Thursday, July 21, 2005

An open letter to Bill Gates

Dear Mr. Gates,

I read with interest a recent Computerworld article, which discusses your worries with respect to declining enrollment in computer science degree programs in the United States. As a computer science faculty member in the closest CS department to Redmond, this is a topic which is also close to my own heart.

I agree that the recent precipitous decline in CS enrollment is something that should give one pause. I would go further to say that the longer-term drop in the percentage of CS degrees awarded to women is far more troublesome. Furthermore, I believe we see eye-to-eye regarding the perception of CS careers as unpleasant and isolating as being at least part of the cause of both. Where I part company with you appears to be that you believe that this perception is unfounded and I see it as evidence that college students are getting, at least to some extent, an accurate read on the state of computing careers.

Let's face it, unless things have changed drastically in Redmond while I've been away this past year, your technical employees (and those of other companies; this is not unique to Microsoft) put in far more than 40 hours per week. It doesn't matter how interesting that work is; I submit that there is something wrong with an industry that expects its workers, as a permanent state of affairs, to work more than the accepted standard work week. And I think students agree with this and are voting with their feet.

I understand that changing this would have an impact on your company's productivity. However, I also understand that you have been pushing, along with other industry leaders, for increased immigration quotas for technology degree holders. Don't you see that this might be viewed in an adversarial fashion by prospective CS majors? That they would perceive the primary motivation behind this a removal of pressure from technology companies to provide real fixes to CS workers' quality of life? It's true that immigration provides great benefits to universities, companies, and US society, as some of the best and brightest from around the world come here. But there is a difference between bringing in some people to enhance an organization and wanting to bring enough to materially affect the work environment.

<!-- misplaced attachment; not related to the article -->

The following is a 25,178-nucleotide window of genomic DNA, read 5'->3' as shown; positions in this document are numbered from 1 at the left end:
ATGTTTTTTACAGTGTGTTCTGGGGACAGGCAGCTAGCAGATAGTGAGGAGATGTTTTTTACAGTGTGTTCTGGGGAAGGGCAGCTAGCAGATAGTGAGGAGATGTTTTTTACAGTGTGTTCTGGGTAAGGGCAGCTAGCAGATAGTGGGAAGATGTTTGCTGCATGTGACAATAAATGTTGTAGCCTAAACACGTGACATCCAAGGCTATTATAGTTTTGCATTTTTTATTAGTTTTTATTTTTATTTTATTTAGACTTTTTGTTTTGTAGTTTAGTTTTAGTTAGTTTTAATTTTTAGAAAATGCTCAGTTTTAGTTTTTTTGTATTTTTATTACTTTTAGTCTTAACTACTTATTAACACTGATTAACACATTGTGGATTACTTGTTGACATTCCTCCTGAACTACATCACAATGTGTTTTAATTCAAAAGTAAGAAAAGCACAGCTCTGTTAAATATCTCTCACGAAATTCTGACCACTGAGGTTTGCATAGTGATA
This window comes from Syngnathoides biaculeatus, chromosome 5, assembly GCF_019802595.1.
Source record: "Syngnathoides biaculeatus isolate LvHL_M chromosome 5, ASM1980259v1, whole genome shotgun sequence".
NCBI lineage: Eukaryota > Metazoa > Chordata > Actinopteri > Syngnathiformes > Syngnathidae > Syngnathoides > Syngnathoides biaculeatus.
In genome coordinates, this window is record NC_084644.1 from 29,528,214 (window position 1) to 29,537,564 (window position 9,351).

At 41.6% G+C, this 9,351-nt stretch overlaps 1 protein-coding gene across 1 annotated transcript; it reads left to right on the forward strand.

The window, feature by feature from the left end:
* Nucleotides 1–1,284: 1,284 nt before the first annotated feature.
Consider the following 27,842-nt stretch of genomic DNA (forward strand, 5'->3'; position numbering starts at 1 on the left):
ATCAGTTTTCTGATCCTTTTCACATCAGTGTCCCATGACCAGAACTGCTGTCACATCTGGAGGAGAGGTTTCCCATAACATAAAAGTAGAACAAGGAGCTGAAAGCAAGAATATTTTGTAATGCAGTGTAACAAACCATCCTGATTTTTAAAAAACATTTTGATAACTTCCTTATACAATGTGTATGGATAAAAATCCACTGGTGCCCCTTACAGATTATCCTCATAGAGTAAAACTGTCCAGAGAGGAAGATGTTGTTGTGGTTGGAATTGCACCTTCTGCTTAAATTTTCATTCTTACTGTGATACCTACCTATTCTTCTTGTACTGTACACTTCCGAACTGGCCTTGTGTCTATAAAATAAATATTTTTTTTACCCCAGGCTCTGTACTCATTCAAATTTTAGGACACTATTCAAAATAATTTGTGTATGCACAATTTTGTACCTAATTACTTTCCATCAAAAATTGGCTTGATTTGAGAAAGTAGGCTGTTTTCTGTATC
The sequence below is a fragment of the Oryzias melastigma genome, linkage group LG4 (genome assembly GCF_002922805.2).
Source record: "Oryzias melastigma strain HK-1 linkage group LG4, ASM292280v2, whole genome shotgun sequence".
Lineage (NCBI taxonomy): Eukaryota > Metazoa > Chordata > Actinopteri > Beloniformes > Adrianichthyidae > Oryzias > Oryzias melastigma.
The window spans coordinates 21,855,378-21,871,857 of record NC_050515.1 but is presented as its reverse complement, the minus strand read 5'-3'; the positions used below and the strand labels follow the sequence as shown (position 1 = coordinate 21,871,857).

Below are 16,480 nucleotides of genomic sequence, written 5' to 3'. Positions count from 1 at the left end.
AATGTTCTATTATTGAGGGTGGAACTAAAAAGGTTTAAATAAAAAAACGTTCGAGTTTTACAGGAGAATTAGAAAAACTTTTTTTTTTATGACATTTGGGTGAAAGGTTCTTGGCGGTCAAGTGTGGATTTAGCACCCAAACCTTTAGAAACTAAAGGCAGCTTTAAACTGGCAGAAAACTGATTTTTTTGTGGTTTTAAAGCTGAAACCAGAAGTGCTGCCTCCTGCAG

In closing, I think that you have an opportunity to set an example and show that your interest here is not merely Microsoft's bottom line -- that you really have a concern for the long-term health of the computing profession and the student pipeline. Why don't you make the 40-hour work week official Microsoft policy, and back it up with measures such as official comp time? Why not evaluate managers poorly if their teams consistently put in more that 40 hours/week on average? Why not put other teeth behind this, to ensure that hours are accurately accounted and that comp time is actually taken? Just because an employee feels that life away from work is important doesn't mean that that employee isn't serious about his or her career. Those are the people who are more like your typical user: the people who may understand how to, as you say, "make things simpler".